Tom McLaughlin

A former history teacher, Tom is a columnist who lives in Lovell, Maine. His column is published in Maine and New Hampshire newspapers and on numerous web sites. Email: tommclaughlin@fairpoint.net

Wednesday, May 30, 2012

Summing Up

Eulogies are hard for me. Though I’d never done one before, I’ve been asked three times in the last year to speak at a funeral. To sum up a life is a daunting thing.

The first was for the man who became the other grandfather to one of my grandsons. I met him at my daughter’s wedding. We talked often at holiday gatherings and at our mutual grandson’s birthday parties. Doug Kimble was easy to like. He died suddenly of a heart attack and his two sons took it hard, as one might expect. I told his son - my son-in-law, Nate, that if there was anything I could do, please ask.
Grandson Alex, Nate, Doug Kimble at Crescent Lake, Maine

He and his brother knew they’d be too emotional to speak at the memorial service, so he asked me to say a few words. I said I hadn’t known him very well and he said that was okay. Doug Kimble was a private guy, a surveyor, who kept to himself most of the time. He was in very good shape for his age, except for his cholesterol. We had discussed this in one of our last conversations because it’s one of the things sixty-something guys talk about. He indicated that his was high and that he wasn’t intending to do anything about it. Mine had been high too, but I told him I was taking Lipitor which brought it way down. We discussed ways of dying - advantages and disadvantages. He said the advantage of heart attacks was that they were usually quick - and that’s how it was for him a year hence. His son, Mike, found him in bed at his lakeside cottage this time last year where he’d been reading. A bit early at 67, but not a bad way to go.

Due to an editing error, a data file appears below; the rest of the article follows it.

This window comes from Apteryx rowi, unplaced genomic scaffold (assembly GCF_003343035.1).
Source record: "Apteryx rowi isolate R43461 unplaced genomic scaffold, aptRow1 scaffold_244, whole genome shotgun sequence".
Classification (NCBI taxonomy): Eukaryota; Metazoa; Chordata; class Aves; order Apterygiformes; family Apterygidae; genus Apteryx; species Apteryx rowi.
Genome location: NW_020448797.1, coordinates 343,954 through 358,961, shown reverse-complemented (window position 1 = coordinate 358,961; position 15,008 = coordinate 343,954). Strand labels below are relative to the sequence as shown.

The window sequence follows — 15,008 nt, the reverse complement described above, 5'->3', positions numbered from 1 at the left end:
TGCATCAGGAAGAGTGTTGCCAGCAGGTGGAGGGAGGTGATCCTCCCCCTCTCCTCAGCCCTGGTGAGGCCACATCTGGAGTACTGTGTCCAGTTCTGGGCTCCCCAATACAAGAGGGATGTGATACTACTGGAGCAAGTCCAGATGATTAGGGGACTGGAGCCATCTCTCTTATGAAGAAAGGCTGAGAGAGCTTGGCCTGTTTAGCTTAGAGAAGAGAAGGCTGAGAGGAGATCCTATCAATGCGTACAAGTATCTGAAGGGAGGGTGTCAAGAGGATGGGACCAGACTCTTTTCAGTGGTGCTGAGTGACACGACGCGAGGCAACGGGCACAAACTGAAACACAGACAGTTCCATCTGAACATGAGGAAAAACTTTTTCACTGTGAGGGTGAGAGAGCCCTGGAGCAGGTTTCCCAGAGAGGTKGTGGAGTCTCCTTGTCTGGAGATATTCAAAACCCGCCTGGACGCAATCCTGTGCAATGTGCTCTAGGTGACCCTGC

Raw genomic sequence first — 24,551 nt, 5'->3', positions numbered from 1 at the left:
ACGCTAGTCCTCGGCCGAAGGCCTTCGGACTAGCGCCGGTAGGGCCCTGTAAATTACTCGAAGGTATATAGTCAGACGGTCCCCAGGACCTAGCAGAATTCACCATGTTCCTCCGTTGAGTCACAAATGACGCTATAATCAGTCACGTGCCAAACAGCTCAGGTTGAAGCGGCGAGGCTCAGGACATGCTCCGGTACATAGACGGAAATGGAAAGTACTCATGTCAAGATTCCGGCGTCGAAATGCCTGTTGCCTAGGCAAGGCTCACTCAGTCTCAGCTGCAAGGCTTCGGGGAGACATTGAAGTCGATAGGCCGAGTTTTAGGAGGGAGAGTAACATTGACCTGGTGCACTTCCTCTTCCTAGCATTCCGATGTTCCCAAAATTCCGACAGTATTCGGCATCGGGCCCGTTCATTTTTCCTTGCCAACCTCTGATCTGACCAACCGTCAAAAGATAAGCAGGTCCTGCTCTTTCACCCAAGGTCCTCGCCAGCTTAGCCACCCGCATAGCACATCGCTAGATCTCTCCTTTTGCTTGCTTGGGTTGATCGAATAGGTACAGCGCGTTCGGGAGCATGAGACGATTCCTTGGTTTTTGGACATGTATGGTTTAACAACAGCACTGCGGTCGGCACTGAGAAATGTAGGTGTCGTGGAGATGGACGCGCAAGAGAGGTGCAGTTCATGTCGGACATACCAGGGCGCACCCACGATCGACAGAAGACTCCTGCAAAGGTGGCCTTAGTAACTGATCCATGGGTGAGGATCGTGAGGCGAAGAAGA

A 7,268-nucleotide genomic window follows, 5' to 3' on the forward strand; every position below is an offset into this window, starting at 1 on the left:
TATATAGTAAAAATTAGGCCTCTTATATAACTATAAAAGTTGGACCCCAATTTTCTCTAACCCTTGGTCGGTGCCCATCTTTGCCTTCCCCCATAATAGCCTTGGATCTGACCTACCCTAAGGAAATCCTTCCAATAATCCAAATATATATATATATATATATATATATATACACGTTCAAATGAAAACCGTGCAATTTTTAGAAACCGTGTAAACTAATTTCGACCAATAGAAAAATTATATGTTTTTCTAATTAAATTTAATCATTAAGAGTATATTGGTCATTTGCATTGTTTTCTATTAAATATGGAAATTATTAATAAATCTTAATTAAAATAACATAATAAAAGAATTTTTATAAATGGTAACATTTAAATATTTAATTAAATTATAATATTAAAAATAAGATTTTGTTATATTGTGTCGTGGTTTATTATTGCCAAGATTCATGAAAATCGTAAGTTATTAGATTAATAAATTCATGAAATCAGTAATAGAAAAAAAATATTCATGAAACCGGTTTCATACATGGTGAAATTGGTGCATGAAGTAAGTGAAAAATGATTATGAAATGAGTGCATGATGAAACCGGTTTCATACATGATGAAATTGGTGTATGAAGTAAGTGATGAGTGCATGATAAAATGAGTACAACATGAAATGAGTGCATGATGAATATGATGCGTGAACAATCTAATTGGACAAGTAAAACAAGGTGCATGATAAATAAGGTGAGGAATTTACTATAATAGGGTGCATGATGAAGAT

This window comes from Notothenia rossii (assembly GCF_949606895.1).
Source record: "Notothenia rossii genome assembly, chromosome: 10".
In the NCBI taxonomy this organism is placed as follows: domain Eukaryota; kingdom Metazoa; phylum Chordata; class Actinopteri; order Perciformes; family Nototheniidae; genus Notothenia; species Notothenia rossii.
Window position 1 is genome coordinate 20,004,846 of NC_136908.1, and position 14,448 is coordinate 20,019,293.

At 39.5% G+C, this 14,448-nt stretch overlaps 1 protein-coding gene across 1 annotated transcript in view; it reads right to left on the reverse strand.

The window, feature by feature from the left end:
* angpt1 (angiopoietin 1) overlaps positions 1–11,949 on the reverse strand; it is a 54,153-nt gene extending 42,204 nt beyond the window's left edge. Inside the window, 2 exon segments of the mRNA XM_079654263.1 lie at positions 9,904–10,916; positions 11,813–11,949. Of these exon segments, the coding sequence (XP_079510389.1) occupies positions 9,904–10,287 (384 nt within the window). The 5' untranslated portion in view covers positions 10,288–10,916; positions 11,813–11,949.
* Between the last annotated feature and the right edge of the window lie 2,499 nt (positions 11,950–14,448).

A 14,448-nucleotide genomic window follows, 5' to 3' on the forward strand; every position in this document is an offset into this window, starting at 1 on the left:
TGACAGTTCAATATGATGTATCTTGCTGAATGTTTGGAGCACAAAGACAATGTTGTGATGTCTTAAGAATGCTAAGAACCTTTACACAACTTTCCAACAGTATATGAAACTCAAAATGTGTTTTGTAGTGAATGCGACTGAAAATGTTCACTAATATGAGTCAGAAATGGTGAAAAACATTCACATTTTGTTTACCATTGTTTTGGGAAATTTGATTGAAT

Doug Kimble Memorial Service, Bridgton, Maine

My sister, a nurse/practitioner who works with geriatric and chronically-ill people, told me only 10% of deaths are sudden like that, but 90% of us linger. I’d watched a lot of people die, having worked more than two years as an orderly in a geriatric/chronic-care hospital on the second shift when I was in college. People didn’t get better and go home from there. They went out horizontally, and one of my jobs was to attach toe tags and bring the bodies down to the morgue where undertakers picked them up. I’d gotten away from death for thirty-six years teaching young people, but now I’m involved with it again.

Didn’t think I’d be emotional speaking at Doug’s funeral, but I was. It came on all of a sudden. It was the solemnity, the finality, the love in the room. I told people how I remembered him and invited others to do the same.